This sign out on Miccosukee Road caught my attention. Something about the word "Church" on a caution sign fits with many of the things that have been brewing in my mind lately.
For many of us in the LGBT community, the Church is something that does cause a sense of "Be careful!" or "Beware!" Bad things have happened to gay people at the hands of those in the Church or Church leadership. Those who hold tightly to their steadfast belief that there are seven verses of Scripture that call for my damnation into the outer darkness where there is wailing and gnashing of teeth have been the ones holding the megaphone and representing "The Church."
Lots of others have also felt beaten up by those who call themselves, "The Church." Recently, my mentor posted an excellent video of our Episcopal Church's Presiding Bishop answering a question about whether one must believe in Jesus Christ as the Messiah in order to get to God.
I approve of the applause she receives at the end of this video clip. I was also applauding, nodding in affirmation, and loving the fact that this woman is the titular head of the church I belong to and was raised in from my childhood. My people: they use their brains and can understand that the one God is a God for many and that one God will use any means necessary to call us into relationship... whether it is through Jesus Christ, or in journeying with Moses out of Egypt, or sitting under the tree with Siddhartha. This recognizes that we are a pluralistic society, and that no one tradition has a firm grasp on all that is God.
Unfortunately, this is not a viewpoint shared by all who call themselves, "The Church." I have been distressed to find that, even within my world of the Episcopal Church as practiced in North Florida, not everyone is of one mind on this. I have come across more people who say the word, "Pluralism" with almost a hiss of disapproval in their voices. And there are those who watch this video and say that the Presiding Bishop is being deceived by Satan. Afterall, Jesus IS the way, the truth, the life...
It distresses me to see how "The Church" can be such a bully for Christ. Certainly, this isn't the way I see Jesus teaching those who would follow him how they are to behave. Sure, he rebukes people and kicks over tables. But that is when someone or a group of someones have said or done something that deserves a good tongue-lashing. Gay people who, if they are in the church, are contributing to its ministries are hardly deserving of being told they are going to Hell for being who they were created by God to be. A sexual orientation and our ability to express ourselves sexually are gifts from God. When they are regarded as gifts, then there is no need to feel guilty or ashamed of our orientations or our ability to express ourselves sexually. So, why in the world do some feel that they can wag a finger in the face of a gay person and scream, "Repent!"? And can they really see the person they are screaming at through that log that is in their own eye?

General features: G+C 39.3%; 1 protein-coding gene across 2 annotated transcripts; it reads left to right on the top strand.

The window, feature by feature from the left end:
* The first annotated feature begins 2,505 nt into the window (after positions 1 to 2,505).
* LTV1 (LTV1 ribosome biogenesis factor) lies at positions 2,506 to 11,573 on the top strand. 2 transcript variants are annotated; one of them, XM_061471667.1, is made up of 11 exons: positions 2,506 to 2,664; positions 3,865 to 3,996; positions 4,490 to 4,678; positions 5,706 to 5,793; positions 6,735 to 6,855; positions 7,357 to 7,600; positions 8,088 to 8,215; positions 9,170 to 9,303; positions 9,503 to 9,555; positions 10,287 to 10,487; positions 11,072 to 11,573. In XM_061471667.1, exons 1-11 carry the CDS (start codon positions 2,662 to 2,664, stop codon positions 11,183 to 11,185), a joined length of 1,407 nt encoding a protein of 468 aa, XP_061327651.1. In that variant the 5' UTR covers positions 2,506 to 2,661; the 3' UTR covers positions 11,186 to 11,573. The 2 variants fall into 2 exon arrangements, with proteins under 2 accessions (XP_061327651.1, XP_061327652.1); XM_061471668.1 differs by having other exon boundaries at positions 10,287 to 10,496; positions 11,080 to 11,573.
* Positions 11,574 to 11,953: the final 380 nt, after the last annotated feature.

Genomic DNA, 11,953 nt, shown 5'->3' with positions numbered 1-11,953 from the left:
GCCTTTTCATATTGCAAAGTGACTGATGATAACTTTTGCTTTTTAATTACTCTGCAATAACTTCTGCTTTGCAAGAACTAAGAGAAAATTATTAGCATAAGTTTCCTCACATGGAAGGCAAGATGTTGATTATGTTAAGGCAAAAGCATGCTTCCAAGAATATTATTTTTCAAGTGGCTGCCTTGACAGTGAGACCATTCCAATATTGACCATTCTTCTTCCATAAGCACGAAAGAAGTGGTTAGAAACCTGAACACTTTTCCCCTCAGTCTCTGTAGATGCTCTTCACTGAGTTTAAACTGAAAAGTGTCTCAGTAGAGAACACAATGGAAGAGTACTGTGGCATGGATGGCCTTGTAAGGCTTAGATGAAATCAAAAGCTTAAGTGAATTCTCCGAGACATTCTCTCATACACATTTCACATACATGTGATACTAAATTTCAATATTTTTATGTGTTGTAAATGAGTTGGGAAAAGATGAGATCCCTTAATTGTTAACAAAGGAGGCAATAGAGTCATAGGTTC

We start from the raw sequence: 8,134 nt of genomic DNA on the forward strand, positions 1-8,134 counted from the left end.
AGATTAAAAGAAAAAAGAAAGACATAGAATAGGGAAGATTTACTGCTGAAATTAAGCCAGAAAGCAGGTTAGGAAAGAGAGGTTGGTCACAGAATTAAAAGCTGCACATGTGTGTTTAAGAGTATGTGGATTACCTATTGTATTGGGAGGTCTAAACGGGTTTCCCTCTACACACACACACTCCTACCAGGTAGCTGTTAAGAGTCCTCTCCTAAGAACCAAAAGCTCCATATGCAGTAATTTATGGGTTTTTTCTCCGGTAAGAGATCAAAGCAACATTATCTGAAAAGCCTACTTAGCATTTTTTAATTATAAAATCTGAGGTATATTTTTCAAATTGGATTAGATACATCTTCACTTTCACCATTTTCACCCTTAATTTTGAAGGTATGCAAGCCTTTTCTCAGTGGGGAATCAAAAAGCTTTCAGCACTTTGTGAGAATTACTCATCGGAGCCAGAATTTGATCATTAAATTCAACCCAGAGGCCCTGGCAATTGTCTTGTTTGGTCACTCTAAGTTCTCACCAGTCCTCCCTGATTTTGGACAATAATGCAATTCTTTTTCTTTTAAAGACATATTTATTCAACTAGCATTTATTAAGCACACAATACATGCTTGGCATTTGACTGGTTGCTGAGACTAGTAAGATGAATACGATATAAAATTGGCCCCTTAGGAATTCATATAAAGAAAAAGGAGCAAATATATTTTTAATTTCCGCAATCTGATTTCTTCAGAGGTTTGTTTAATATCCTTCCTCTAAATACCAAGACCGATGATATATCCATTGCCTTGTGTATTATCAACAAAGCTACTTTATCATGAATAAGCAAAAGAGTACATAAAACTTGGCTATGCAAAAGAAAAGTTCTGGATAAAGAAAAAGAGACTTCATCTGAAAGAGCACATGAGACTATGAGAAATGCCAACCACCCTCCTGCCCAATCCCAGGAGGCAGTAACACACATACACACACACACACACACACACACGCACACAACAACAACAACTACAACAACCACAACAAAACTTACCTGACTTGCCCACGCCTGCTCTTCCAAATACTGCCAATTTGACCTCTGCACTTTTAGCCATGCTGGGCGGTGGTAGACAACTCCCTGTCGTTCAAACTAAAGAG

The same is true for those who claim that the only path to God is through Christ. Jesus was never about promoting himself. Jesus was on a sole mission of bringing mercy to the masses by letting them know that kingdom of God is at hand. Love one another as I have loved you, he said. So how are we exhibiting that love when we tell a Jew they are going to Hell? Or if we spend an inordinate amount of time spinning our wheels over questions of why some other religious traditions don't do the same practices we do in Christianity? Worrying so much about who is "saved" is a great way, in my opinion, to avoid paying attention to our own spiritual lives and maintaining our own relationship with God through whatever means gets us to more Light and Love.
What does any of this have to do with Holy Week or, as I put it in the title of this post, Holy Weakness? This is the time when we, of the Christian faith, mark Jesus' long, slow, walk toward his final showdown with humanity, his death upon the cross, and his ultimate victory in the resurrection. This is the time when Jesus is the most alone and is standing in the corner of all those who have ever felt the sting of rejection by those who call themselves, "The Church." As we experience this week of a most difficult trek by Christ into Jerusalem, maybe now is the time to ask ourselves how we are behaving toward others as "The Church"? Have we grown so weak in our faith in a God who can lower mountains and lift up valleys that we think we must insist that our way is the way? The very thing that gives Jesus strength comes at the point when he is most vulnerable. As he is dying, he is repeating the words of Psalm 22. He releases his spirit to God, and dies, only to come back bigger and brighter on the third day. I believe it takes that level of vulnerability to get a clearer picture of this God whom we worship through Jesus Christ. The more we can let go of this thinking that says, "I know who's in and who's out of God's kingdom; who is right and who is wrong," the better off we'll all be. And perhaps then the Church won't be nearly as scary for people to approach.